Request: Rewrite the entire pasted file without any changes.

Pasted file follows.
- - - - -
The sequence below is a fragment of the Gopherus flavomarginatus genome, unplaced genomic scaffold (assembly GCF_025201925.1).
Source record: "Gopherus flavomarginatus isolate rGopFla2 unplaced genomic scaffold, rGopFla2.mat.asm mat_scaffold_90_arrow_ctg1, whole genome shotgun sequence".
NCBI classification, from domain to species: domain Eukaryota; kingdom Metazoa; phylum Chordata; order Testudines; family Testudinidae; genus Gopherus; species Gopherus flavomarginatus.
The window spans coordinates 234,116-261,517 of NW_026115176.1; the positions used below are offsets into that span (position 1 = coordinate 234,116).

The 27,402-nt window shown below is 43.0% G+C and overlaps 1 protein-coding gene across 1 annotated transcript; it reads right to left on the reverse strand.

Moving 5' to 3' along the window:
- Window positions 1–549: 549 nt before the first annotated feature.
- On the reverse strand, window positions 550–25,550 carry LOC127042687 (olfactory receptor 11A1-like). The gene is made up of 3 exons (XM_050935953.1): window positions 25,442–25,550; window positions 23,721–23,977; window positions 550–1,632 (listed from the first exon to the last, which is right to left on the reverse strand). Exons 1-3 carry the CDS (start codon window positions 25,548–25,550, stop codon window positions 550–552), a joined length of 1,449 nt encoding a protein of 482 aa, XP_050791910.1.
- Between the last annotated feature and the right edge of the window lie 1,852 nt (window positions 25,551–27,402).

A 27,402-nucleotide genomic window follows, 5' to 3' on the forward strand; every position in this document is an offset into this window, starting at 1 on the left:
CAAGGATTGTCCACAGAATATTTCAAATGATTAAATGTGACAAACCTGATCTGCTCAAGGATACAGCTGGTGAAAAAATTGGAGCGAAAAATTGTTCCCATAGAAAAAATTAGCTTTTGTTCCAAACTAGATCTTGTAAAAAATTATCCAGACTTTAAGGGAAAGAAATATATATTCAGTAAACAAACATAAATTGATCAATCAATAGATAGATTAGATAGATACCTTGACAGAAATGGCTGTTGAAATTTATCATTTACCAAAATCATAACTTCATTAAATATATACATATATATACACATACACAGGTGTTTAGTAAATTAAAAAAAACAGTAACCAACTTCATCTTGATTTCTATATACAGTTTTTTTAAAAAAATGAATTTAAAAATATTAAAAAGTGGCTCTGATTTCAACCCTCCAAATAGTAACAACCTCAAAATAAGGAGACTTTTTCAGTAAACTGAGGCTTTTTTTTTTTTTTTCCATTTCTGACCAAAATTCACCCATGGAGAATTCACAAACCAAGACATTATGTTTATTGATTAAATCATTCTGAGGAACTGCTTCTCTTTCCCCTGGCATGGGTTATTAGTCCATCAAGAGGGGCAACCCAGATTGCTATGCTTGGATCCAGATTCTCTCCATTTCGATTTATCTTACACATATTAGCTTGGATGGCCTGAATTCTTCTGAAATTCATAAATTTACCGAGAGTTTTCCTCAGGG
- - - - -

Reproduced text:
The sequence below is a fragment of the Gopherus flavomarginatus genome, unplaced genomic scaffold (assembly GCF_025201925.1).
Source record: "Gopherus flavomarginatus isolate rGopFla2 unplaced genomic scaffold, rGopFla2.mat.asm mat_scaffold_90_arrow_ctg1, whole genome shotgun sequence".
NCBI classification, from domain to species: domain Eukaryota; kingdom Metazoa; phylum Chordata; order Testudines; family Testudinidae; genus Gopherus; species Gopherus flavomarginatus.
The window spans coordinates 234,116-261,517 of NW_026115176.1; the positions used below are offsets into that span (position 1 = coordinate 234,116).

The 27,402-nt window shown below is 43.0% G+C and overlaps 1 protein-coding gene across 1 annotated transcript; it reads right to left on the reverse strand.

Moving 5' to 3' along the window:
- Window positions 1–549: 549 nt before the first annotated feature.
- On the reverse strand, window positions 550–25,550 carry LOC127042687 (olfactory receptor 11A1-like). The gene is made up of 3 exons (XM_050935953.1): window positions 25,442–25,550; window positions 23,721–23,977; window positions 550–1,632 (listed from the first exon to the last, which is right to left on the reverse strand). Exons 1-3 carry the CDS (start codon window positions 25,548–25,550, stop codon window positions 550–552), a joined length of 1,449 nt encoding a protein of 482 aa, XP_050791910.1.
- Between the last annotated feature and the right edge of the window lie 1,852 nt (window positions 25,551–27,402).

A 27,402-nucleotide genomic window follows, 5' to 3' on the forward strand; every position in this document is an offset into this window, starting at 1 on the left:
CAAGGATTGTCCACAGAATATTTCAAATGATTAAATGTGACAAACCTGATCTGCTCAAGGATACAGCTGGTGAAAAAATTGGAGCGAAAAATTGTTCCCATAGAAAAAATTAGCTTTTGTTCCAAACTAGATCTTGTAAAAAATTATCCAGACTTTAAGGGAAAGAAATATATATTCAGTAAACAAACATAAATTGATCAATCAATAGATAGATTAGATAGATACCTTGACAGAAATGGCTGTTGAAATTTATCATTTACCAAAATCATAACTTCATTAAATATATACATATATATACACATACACAGGTGTTTAGTAAATTAAAAAAAACAGTAACCAACTTCATCTTGATTTCTATATACAGTTTTTTTAAAAAAATGAATTTAAAAATATTAAAAAGTGGCTCTGATTTCAACCCTCCAAATAGTAACAACCTCAAAATAAGGAGACTTTTTCAGTAAACTGAGGCTTTTTTTTTTTTTTTCCATTTCTGACCAAAATTCACCCATGGAGAATTCACAAACCAAGACATTATGTTTATTGATTAAATCATTCTGAGGAACTGCTTCTCTTTCCCCTGGCATGGGTTATTAGTCCATCAAGAGGGGCAACCCAGATTGCTATGCTTGGATCCAGATTCTCTCCATTTCGATTTATCTTACACATATTAGCTTGGATGGCCTGAATTCTTCTGAAATTCATAAATTTACCGAGAGTTTTCCTCAGGG